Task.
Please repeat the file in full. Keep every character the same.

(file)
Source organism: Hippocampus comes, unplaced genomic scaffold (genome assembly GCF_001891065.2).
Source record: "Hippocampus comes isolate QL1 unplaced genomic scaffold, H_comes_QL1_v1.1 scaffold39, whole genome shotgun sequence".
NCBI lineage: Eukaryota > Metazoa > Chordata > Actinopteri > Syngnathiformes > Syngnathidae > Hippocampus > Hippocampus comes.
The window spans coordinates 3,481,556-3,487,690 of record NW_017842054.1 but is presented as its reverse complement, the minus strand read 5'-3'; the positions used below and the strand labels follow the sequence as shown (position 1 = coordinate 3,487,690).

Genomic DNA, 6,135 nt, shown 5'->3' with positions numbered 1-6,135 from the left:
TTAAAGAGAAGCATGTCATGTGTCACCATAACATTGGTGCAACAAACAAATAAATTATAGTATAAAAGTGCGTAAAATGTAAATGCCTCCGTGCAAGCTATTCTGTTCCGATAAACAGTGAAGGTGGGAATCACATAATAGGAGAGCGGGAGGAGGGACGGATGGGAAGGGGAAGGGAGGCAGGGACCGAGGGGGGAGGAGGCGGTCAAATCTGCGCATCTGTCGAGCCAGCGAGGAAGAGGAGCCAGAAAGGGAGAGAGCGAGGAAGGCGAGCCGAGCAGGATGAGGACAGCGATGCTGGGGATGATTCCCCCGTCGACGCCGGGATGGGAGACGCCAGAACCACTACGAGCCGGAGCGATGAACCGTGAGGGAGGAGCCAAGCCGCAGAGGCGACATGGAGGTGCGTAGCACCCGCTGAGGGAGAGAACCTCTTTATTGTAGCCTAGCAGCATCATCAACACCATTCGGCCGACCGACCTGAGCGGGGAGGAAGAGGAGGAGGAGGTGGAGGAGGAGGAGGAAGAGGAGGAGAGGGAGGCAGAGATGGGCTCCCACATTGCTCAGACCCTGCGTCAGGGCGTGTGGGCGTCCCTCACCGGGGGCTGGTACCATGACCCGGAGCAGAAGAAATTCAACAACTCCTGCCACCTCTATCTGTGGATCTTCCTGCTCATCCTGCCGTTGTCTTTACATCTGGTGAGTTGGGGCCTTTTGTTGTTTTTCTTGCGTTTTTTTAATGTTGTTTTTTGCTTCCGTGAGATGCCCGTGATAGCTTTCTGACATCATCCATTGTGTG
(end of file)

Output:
Source organism: Hippocampus comes, unplaced genomic scaffold (genome assembly GCF_001891065.2).
Source record: "Hippocampus comes isolate QL1 unplaced genomic scaffold, H_comes_QL1_v1.1 scaffold39, whole genome shotgun sequence".
NCBI lineage: Eukaryota > Metazoa > Chordata > Actinopteri > Syngnathiformes > Syngnathidae > Hippocampus > Hippocampus comes.
The window spans coordinates 3,481,556-3,487,690 of record NW_017842054.1 but is presented as its reverse complement, the minus strand read 5'-3'; the positions used below and the strand labels follow the sequence as shown (position 1 = coordinate 3,487,690).

Genomic DNA, 6,135 nt, shown 5'->3' with positions numbered 1-6,135 from the left:
TTAAAGAGAAGCATGTCATGTGTCACCATAACATTGGTGCAACAAACAAATAAATTATAGTATAAAAGTGCGTAAAATGTAAATGCCTCCGTGCAAGCTATTCTGTTCCGATAAACAGTGAAGGTGGGAATCACATAATAGGAGAGCGGGAGGAGGGACGGATGGGAAGGGGAAGGGAGGCAGGGACCGAGGGGGGAGGAGGCGGTCAAATCTGCGCATCTGTCGAGCCAGCGAGGAAGAGGAGCCAGAAAGGGAGAGAGCGAGGAAGGCGAGCCGAGCAGGATGAGGACAGCGATGCTGGGGATGATTCCCCCGTCGACGCCGGGATGGGAGACGCCAGAACCACTACGAGCCGGAGCGATGAACCGTGAGGGAGGAGCCAAGCCGCAGAGGCGACATGGAGGTGCGTAGCACCCGCTGAGGGAGAGAACCTCTTTATTGTAGCCTAGCAGCATCATCAACACCATTCGGCCGACCGACCTGAGCGGGGAGGAAGAGGAGGAGGAGGTGGAGGAGGAGGAGGAAGAGGAGGAGAGGGAGGCAGAGATGGGCTCCCACATTGCTCAGACCCTGCGTCAGGGCGTGTGGGCGTCCCTCACCGGGGGCTGGTACCATGACCCGGAGCAGAAGAAATTCAACAACTCCTGCCACCTCTATCTGTGGATCTTCCTGCTCATCCTGCCGTTGTCTTTACATCTGGTGAGTTGGGGCCTTTTGTTGTTTTTCTTGCGTTTTTTTAATGTTGTTTTTTGCTTCCGTGAGATGCCCGTGATAGCTTTCTGACATCATCCATTGTGTG